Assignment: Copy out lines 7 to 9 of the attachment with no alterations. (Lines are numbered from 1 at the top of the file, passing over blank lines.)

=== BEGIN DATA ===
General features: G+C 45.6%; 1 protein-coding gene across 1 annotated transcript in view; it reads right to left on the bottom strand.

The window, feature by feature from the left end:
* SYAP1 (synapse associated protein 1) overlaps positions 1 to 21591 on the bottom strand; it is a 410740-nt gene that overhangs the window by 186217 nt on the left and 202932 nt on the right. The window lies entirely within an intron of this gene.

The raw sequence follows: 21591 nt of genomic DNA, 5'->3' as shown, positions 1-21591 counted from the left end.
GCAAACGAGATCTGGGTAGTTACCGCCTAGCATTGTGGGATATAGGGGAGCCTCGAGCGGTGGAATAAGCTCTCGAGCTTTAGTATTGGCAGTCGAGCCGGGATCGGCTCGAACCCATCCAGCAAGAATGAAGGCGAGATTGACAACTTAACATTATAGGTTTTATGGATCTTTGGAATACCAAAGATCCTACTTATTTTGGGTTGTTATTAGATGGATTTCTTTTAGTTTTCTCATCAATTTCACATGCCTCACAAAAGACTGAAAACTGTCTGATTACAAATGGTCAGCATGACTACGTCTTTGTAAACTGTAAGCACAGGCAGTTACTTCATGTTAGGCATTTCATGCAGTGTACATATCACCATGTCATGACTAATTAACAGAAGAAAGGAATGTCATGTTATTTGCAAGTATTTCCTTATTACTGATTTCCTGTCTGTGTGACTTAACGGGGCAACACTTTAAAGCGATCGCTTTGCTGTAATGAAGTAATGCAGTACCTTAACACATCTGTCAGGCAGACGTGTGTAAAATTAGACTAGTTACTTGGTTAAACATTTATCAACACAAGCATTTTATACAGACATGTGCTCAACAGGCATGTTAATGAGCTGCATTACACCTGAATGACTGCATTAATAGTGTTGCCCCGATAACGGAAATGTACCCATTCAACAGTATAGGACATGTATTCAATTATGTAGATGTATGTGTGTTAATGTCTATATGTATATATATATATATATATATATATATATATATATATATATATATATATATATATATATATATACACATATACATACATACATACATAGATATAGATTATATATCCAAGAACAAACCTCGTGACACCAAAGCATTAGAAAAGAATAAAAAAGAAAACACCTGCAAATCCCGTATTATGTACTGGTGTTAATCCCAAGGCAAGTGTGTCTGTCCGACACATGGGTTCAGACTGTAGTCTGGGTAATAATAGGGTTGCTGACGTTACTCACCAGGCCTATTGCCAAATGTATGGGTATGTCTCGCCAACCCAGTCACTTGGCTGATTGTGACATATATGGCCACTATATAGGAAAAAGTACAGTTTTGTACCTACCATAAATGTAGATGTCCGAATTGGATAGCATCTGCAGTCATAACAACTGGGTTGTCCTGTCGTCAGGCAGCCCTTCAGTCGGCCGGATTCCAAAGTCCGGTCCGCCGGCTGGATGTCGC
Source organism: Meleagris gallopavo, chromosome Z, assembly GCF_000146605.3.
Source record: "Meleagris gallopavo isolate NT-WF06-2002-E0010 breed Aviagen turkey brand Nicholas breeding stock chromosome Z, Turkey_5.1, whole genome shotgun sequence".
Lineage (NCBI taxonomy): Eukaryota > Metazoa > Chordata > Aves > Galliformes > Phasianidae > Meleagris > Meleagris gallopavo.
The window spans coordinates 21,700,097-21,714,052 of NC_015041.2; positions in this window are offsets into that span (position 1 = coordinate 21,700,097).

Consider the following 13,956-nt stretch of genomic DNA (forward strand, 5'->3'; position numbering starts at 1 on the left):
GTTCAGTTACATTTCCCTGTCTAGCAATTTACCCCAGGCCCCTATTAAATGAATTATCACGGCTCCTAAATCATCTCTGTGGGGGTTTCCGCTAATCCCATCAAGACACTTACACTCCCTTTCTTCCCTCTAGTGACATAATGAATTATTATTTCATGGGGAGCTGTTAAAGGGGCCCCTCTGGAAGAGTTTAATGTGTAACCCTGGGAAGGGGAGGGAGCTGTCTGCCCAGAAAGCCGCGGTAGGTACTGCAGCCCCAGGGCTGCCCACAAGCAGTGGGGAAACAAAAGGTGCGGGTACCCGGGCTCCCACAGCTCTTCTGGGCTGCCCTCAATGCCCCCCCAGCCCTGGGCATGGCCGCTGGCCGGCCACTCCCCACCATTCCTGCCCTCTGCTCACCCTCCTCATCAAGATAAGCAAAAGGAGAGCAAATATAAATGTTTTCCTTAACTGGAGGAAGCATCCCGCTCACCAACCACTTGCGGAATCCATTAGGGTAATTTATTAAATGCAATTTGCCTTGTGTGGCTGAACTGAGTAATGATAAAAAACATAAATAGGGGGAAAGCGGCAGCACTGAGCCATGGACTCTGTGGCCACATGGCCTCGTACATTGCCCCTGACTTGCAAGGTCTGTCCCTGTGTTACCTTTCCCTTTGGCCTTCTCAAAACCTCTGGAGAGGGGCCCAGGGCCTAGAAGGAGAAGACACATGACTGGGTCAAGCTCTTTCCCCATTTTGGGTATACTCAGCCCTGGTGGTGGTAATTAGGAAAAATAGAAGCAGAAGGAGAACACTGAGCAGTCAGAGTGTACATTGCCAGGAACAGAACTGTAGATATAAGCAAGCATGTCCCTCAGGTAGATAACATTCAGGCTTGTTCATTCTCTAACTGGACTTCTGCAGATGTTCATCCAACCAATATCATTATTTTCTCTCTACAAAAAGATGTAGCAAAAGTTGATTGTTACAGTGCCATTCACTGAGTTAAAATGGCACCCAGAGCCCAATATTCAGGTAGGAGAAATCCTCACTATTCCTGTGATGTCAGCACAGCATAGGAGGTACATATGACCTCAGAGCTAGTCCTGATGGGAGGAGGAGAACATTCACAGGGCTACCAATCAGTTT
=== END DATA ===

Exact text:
Source record: "Meleagris gallopavo isolate NT-WF06-2002-E0010 breed Aviagen turkey brand Nicholas breeding stock chromosome Z, Turkey_5.1, whole genome shotgun sequence".
Lineage (NCBI taxonomy): Eukaryota > Metazoa > Chordata > Aves > Galliformes > Phasianidae > Meleagris > Meleagris gallopavo.
The window spans coordinates 21,700,097-21,714,052 of NC_015041.2; positions in this window are offsets into that span (position 1 = coordinate 21,700,097).